Washer Won’t Stop Filling

When a washing machine will not stop filling with water, and the water runs over the top, or out the front door and floods the laundry room, it’s probably an indication that there is a problem with the pressure switch, the water valve, or the hose that connects the pressure switch to the wash tub. Because house water supply pressure varies wildly depending on venue, and whether or not you are on a pump, or a city water supply, washing machine manufacturers had to find a way to ensure that there would be sufficient water in the washer to wash the clothes. They could not use a timing mechanism because in low water pressure situitions, it might not be enough water, and in areas with high water pressure, it may be too much water.

The solution was to use a closed pressure system that depends on the amount of water that is actually in the tub, regardless of the water supply pressure. All washing machines used in homes today, still rely on a water level control system designed years ago. So how does that work? And how does that relate to an overfilling washer?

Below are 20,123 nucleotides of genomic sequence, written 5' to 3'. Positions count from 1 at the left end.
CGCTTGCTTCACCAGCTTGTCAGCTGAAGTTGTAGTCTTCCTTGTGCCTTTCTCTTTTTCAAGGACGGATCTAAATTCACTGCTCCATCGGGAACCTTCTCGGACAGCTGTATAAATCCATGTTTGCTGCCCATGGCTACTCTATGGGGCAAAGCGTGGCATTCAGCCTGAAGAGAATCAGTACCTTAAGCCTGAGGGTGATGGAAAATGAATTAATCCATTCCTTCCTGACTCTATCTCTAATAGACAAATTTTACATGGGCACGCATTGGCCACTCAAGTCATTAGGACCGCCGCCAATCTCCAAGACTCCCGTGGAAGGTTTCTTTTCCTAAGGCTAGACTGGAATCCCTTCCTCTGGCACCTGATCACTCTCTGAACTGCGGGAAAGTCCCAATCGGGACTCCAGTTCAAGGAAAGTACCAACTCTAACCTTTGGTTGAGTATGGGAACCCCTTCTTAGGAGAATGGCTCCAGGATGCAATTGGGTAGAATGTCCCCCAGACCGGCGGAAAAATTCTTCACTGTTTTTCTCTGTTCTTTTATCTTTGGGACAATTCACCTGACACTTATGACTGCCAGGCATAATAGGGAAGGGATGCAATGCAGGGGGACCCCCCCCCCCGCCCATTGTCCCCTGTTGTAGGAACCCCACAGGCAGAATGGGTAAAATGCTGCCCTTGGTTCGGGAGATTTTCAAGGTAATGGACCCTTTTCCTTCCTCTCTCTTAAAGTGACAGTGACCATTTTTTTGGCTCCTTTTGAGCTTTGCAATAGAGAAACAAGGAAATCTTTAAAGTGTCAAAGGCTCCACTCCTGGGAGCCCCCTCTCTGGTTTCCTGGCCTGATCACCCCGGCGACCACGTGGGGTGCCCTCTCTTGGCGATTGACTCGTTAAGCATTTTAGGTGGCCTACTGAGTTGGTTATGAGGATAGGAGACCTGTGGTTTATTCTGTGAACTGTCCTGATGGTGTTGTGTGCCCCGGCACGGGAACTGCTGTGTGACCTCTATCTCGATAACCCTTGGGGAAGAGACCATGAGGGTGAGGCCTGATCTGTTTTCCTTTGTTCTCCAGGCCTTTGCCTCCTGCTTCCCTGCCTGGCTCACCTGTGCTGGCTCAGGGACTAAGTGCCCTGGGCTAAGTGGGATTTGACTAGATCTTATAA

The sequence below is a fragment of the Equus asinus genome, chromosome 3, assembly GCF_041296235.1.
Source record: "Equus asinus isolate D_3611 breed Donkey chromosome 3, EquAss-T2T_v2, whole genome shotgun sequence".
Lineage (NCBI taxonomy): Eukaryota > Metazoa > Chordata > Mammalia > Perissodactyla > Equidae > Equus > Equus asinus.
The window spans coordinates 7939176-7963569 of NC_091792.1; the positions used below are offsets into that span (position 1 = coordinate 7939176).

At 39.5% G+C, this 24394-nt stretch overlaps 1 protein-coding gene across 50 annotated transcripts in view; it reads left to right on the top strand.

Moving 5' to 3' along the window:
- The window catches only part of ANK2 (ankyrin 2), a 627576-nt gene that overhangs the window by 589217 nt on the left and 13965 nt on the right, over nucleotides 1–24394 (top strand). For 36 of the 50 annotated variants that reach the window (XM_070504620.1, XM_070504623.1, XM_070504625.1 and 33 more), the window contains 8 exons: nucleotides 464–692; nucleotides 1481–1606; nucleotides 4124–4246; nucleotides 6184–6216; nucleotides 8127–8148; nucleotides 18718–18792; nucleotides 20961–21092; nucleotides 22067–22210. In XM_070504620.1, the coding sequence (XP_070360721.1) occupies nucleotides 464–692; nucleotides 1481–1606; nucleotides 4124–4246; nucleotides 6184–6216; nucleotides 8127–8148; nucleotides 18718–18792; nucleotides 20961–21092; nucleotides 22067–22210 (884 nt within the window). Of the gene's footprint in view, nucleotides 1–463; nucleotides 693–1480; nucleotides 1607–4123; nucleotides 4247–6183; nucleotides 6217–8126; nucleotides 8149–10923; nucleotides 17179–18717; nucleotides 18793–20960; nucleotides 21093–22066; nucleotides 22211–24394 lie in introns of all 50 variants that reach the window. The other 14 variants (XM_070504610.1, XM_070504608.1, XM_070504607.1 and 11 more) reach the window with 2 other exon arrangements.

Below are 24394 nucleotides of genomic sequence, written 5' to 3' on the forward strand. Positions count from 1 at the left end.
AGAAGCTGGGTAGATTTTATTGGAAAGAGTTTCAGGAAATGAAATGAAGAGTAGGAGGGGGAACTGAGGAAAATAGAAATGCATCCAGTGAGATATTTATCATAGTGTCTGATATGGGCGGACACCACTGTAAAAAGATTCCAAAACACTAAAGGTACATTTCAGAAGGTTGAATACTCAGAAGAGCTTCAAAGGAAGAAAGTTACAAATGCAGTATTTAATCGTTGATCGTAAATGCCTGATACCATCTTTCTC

Every washing machine has a water level control switch that uses air pressure forced through a small hose attached to an air bell on the washer tub, to control the amount of water that enters the machine. The water level control switch is usually located in the control panel of the washing machine, but can also be mounted somewhere else on the machine, usually near the top. As water enters the machine, air is forced into the air bell with the small hose attached at the top. The hose on the top of the air bell extends all the way to the water level control switch. When the air pressure in the hose is sufficient, based on the amount of water that is in the washer, a set of contacts in the water level control switch opens and disconnects the electrical path to the washer fill valve. And of course water stops entering the machine. Another set of contacts within the switch now complete a circuit to the washer motor, and the washing machine starts to agitate.